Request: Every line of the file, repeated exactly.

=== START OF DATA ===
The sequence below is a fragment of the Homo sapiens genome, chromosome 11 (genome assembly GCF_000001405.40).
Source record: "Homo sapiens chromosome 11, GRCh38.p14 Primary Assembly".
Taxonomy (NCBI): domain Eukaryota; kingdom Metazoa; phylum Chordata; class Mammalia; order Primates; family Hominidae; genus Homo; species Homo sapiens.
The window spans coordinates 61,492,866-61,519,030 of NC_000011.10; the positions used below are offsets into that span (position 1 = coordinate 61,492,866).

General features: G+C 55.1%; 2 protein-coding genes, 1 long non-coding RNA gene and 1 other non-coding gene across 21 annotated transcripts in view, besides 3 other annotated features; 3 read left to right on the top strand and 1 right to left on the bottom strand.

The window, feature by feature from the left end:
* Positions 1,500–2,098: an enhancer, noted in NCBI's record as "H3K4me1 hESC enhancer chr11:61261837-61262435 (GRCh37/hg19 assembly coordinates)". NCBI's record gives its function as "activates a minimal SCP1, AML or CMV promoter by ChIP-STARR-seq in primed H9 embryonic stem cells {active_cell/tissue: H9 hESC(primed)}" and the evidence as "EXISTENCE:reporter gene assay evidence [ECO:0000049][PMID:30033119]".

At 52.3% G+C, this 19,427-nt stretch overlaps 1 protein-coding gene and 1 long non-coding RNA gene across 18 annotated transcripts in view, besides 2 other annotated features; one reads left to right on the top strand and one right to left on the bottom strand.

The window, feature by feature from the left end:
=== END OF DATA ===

The sequence below is a fragment of the Homo sapiens genome, chromosome 11 (genome assembly GCF_000001405.40).
Source record: "Homo sapiens chromosome 11, GRCh38.p14 Primary Assembly".
Taxonomy (NCBI): domain Eukaryota; kingdom Metazoa; phylum Chordata; class Mammalia; order Primates; family Hominidae; genus Homo; species Homo sapiens.
The window spans coordinates 61,492,866-61,519,030 of NC_000011.10; the positions used below are offsets into that span (position 1 = coordinate 61,492,866).

General features: G+C 55.1%; 2 protein-coding genes, 1 long non-coding RNA gene and 1 other non-coding gene across 21 annotated transcripts in view, besides 3 other annotated features; 3 read left to right on the top strand and 1 right to left on the bottom strand.

The window, feature by feature from the left end:
* Positions 1,500–2,098: an enhancer, noted in NCBI's record as "H3K4me1 hESC enhancer chr11:61261837-61262435 (GRCh37/hg19 assembly coordinates)". NCBI's record gives its function as "activates a minimal SCP1, AML or CMV promoter by ChIP-STARR-seq in primed H9 embryonic stem cells {active_cell/tissue: H9 hESC(primed)}" and the evidence as "EXISTENCE:reporter gene assay evidence [ECO:0000049][PMID:30033119]".

At 52.3% G+C, this 19,427-nt stretch overlaps 1 protein-coding gene and 1 long non-coding RNA gene across 18 annotated transcripts in view, besides 2 other annotated features; one reads left to right on the top strand and one right to left on the bottom strand.

The window, feature by feature from the left end: